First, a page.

03 Jun Just Released: ACFE Non-Profit Fraud Report
Every two years, the Association of Certified Fraud Examiners (ACFE) publishes what has become the definitive guide for preventing and detecting workplace fraud. The recently released Report to the Nations: 2020 Global Study on Occupational Fraud and Abuse draws conclusions from more than 2,500 fraud incidents — including 191 in non-profit organizations.
In fact, this year’s report devotes a special section to fraud in non-profits. Although non-profit fraud is not necessarily worse than fraud in for-profit companies, it can be different in important ways.
According to the ACFE report, the median loss for defrauded non-profits is $75,000, considerably less than the $125,000 median for all organizations. However, non-profits generally have much less to lose than, say, the average bank or manufacturer.
Indeed, it is a general lack of financial and staff resources — in addition to less vigorous oversight and enforcement of internal controls — that may make non-profits fertile ground for fraud. Although many try to foster a trusting, familial culture, this can lead to risky lapses. Executives and managers may, for example, override internal controls, allow unproven staffers to accept cash donations, rubber-stamp expense reimbursement reports, or neglect to segregate accounting duties.
Controls & Cost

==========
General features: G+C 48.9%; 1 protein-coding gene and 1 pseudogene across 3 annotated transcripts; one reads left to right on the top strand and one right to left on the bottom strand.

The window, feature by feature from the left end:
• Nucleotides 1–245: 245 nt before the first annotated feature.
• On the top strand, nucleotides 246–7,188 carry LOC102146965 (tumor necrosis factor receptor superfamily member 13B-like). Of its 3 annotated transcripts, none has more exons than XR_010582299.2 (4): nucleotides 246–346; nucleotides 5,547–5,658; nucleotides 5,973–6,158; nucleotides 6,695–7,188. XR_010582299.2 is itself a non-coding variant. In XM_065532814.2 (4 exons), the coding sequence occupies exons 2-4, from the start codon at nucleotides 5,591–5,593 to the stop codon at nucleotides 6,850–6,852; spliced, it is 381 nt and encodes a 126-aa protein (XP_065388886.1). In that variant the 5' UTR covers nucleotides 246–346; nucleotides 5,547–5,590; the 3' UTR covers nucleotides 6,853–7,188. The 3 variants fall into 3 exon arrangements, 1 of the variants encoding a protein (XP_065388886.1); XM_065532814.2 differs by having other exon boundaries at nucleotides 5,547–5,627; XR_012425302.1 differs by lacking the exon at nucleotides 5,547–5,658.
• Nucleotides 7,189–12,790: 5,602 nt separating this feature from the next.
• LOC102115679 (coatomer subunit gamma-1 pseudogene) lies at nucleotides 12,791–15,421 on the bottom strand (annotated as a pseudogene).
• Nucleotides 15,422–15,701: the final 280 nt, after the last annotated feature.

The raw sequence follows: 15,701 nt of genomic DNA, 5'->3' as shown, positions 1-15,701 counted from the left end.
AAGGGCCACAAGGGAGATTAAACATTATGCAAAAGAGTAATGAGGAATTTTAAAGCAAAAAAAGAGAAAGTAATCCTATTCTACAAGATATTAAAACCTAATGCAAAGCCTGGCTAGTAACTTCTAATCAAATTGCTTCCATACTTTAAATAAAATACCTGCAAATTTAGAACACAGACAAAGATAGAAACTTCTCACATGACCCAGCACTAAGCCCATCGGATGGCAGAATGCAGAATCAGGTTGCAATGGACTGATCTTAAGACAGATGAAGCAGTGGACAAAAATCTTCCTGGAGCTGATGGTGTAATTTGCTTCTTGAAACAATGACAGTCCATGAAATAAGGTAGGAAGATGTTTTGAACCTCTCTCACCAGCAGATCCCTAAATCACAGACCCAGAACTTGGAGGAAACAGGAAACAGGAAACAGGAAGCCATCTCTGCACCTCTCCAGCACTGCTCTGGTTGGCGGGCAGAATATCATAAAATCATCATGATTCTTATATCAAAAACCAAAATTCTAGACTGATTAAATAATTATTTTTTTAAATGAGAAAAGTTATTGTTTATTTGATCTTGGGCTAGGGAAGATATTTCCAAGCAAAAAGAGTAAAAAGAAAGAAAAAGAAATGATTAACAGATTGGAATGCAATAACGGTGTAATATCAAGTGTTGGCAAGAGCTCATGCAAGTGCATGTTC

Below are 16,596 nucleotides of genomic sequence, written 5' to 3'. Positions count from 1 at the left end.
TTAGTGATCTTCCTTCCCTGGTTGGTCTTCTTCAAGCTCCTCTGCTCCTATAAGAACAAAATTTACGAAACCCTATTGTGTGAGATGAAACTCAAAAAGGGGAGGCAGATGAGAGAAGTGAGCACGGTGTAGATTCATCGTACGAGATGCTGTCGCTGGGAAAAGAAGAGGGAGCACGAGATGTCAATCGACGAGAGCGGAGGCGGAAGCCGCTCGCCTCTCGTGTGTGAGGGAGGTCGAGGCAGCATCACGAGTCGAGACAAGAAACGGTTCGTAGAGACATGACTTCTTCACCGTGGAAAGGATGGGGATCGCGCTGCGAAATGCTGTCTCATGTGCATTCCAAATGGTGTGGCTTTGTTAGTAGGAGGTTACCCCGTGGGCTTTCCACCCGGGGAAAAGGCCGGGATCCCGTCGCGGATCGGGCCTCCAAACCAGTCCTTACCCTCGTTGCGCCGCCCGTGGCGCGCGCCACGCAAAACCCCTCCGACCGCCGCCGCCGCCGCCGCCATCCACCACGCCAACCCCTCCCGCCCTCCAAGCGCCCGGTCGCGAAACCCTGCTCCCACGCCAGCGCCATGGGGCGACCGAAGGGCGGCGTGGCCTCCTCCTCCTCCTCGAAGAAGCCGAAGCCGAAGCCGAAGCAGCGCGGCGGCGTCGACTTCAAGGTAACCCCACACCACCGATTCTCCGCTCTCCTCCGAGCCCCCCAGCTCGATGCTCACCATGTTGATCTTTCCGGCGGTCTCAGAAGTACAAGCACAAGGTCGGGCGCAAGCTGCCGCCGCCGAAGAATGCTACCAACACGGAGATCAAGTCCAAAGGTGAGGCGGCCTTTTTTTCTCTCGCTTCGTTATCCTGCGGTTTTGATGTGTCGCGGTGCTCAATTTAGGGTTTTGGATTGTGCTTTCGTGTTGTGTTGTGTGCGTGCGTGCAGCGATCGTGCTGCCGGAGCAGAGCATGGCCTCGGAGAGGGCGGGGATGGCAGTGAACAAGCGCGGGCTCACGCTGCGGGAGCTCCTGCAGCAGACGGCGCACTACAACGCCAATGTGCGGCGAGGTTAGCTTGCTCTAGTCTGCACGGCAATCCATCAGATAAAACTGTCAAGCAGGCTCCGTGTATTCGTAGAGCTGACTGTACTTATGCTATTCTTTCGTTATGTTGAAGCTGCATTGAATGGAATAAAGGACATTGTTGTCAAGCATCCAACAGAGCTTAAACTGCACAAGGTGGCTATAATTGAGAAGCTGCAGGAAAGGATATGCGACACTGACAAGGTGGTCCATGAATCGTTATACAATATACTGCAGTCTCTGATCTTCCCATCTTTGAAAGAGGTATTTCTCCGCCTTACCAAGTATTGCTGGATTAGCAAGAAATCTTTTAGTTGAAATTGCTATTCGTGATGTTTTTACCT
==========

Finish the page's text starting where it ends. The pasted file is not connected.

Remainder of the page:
The ACFE found that non-profits adhere at lower rates than for-profit companies to four primary internal controls:
- Surprise audits
- Formal fraud risk assessments
- Management review
- Maintaining an internal audit function
Some of these controls can be costly, of course. But not all effective antifraud measures are expensive. According to the study, adopting a code of conduct is the control most closely associated with lower fraud losses in all types of organizations. Writing a code and requiring staffers to read and sign it can reduce losses by as much as 50 percent.
Corruption Is Common
As with all types of organizations, non-profits most often fall victim to corruption schemes (41 percent of cases), with financial statement fraud being relatively rare (11 percent). Although corruption is associated with lower losses than financial statement fraud (a $200,000 median loss vs. $954,000 median loss in all organizations), conflicts of interest, bribery, and other forms of corruption can destroy a non-profit’s reputation — and its future.
Most non-profit fraud schemes are found out when someone says something. Approximately 40 percent are revealed by tips from staffers, board members, vendors, clients, and the public. To make whistleblowing as easy as possible, consider establishing an anonymous fraud hotline. In addition, because tips via email and online forms have become more common in recent years, the ACFE recommends offering multiple communication channels.
Act On The Data
No doubt you have thought about your non-profit’s fraud risk. But if you have not put controls in place and ensured they are followed consistently, your organization could become yet another statistic. Talk to us about cost-effective ways to protect your non-profit’s resources.